Safe use and storage of chains
When using chains and chain slings on the job, you need to keep a few important things in mind. According to the National Safety Council “Supervisors’ Safety Manual,” chains should never be overloaded. Common causes of chain failure include metal fatigue, bending or deforming the chain links, and fragility due to defects in the metal.
To prevent chain failure, it is important to regularly check chains or chain sling links. NSC also recommends purchasing chain slings complete from the manufacturer and returning them to the manufacturer for repairs. Additionally, NSC cautions against inserting a bolt or nail between two broken links in an attempt to hold them together.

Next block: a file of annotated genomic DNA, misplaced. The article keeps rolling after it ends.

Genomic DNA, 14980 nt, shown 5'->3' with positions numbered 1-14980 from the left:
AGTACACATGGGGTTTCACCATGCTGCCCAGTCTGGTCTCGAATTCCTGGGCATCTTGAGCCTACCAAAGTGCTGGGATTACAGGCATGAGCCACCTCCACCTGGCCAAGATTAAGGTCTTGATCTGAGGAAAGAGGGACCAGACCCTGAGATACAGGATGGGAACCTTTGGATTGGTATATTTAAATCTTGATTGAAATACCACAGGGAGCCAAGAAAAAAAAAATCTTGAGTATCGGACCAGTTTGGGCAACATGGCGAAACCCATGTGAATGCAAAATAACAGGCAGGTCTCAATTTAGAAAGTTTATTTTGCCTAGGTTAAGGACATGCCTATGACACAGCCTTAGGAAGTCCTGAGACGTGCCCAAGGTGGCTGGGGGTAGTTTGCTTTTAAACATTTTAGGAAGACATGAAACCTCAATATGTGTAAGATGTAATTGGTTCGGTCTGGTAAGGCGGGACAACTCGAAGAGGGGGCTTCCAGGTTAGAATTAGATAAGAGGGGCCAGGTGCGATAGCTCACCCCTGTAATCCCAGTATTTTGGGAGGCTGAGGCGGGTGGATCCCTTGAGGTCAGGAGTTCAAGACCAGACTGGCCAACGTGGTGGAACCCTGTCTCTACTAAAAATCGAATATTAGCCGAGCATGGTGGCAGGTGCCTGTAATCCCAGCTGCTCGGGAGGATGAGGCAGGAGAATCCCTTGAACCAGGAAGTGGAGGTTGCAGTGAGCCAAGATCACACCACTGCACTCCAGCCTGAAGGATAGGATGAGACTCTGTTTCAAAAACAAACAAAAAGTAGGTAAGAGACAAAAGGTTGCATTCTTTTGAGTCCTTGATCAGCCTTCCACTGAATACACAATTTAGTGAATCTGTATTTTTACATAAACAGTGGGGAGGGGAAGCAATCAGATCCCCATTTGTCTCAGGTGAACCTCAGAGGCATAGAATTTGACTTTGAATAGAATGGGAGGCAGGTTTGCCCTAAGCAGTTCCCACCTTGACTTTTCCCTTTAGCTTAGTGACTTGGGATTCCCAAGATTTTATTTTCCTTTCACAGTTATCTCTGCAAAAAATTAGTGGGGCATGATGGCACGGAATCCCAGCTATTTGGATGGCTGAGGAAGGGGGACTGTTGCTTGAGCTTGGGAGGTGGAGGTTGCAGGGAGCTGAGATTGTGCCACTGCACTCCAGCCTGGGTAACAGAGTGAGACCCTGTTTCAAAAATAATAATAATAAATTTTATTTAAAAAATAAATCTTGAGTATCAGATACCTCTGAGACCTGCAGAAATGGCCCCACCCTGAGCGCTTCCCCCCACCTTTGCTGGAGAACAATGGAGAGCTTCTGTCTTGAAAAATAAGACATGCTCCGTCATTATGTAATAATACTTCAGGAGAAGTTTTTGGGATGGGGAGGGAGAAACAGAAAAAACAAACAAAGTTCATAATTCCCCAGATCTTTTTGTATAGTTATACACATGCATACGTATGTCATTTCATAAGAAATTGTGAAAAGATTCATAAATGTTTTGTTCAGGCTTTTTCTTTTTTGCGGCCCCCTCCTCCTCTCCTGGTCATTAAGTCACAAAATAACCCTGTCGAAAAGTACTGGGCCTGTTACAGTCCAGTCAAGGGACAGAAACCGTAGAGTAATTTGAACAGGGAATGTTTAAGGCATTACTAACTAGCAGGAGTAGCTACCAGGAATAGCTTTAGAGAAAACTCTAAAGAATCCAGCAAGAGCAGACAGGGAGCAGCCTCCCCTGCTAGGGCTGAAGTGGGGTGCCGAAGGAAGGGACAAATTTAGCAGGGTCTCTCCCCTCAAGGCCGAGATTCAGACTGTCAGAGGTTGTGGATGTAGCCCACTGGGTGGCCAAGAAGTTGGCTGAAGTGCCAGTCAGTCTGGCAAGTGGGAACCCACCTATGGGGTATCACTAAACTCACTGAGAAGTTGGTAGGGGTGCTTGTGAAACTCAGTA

Before attempting to lift a load with a chain or chain sling, check the chain thoroughly to ensure no knots or kinks are present. When lifting, do so slowly and gradually. Never try to hammer a link over the hook, NSC states, as this can stretch both the links and hook. When bringing a load down, apply the brakes incrementally to ensure a smooth stop.
NSC recommends that chains should be tagged with their:
- Load capacity
- Date of last inspection
- Type of material
Store chains in a dry place away from vehicle traffic – chains should never be left where they can be run over by trucks or other equipment. Store them on racks where air can circulate around the chains to keep them dry. Refrain from lifting heavy chains manually, NSC states. Instead, use machinery.